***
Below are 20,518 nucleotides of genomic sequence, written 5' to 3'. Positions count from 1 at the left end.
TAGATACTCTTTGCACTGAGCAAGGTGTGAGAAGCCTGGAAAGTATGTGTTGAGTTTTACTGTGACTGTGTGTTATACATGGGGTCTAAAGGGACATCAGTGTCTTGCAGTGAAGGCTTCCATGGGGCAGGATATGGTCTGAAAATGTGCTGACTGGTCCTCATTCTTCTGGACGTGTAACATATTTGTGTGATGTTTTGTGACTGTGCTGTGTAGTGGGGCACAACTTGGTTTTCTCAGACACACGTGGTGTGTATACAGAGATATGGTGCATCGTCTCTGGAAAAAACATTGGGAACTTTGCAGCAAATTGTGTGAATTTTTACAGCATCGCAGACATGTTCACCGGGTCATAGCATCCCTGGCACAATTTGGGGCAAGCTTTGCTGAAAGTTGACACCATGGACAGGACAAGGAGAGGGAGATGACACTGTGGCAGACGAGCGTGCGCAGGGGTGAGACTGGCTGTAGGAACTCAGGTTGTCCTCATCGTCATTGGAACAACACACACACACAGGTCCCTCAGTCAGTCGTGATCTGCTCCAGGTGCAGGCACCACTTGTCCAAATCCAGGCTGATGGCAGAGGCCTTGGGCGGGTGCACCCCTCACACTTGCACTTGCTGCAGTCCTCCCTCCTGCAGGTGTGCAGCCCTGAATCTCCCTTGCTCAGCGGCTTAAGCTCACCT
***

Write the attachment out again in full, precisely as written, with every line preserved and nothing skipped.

Below are 20,518 nucleotides of genomic sequence, written 5' to 3'. Positions count from 1 at the left end.
TAGATACTCTTTGCACTGAGCAAGGTGTGAGAAGCCTGGAAAGTATGTGTTGAGTTTTACTGTGACTGTGTGTTATACATGGGGTCTAAAGGGACATCAGTGTCTTGCAGTGAAGGCTTCCATGGGGCAGGATATGGTCTGAAAATGTGCTGACTGGTCCTCATTCTTCTGGACGTGTAACATATTTGTGTGATGTTTTGTGACTGTGCTGTGTAGTGGGGCACAACTTGGTTTTCTCAGACACACGTGGTGTGTATACAGAGATATGGTGCATCGTCTCTGGAAAAAACATTGGGAACTTTGCAGCAAATTGTGTGAATTTTTACAGCATCGCAGACATGTTCACCGGGTCATAGCATCCCTGGCACAATTTGGGGCAAGCTTTGCTGAAAGTTGACACCATGGACAGGACAAGGAGAGGGAGATGACACTGTGGCAGACGAGCGTGCGCAGGGGTGAGACTGGCTGTAGGAACTCAGGTTGTCCTCATCGTCATTGGAACAACACACACACACAGGTCCCTCAGTCAGTCGTGATCTGCTCCAGGTGCAGGCACCACTTGTCCAAATCCAGGCTGATGGCAGAGGCCTTGGGCGGGTGCACCCCTCACACTTGCACTTGCTGCAGTCCTCCCTCCTGCAGGTGTGCAGCCCTGAATCTCCCTTGCTCAGCGGCTTAAGCTCACCT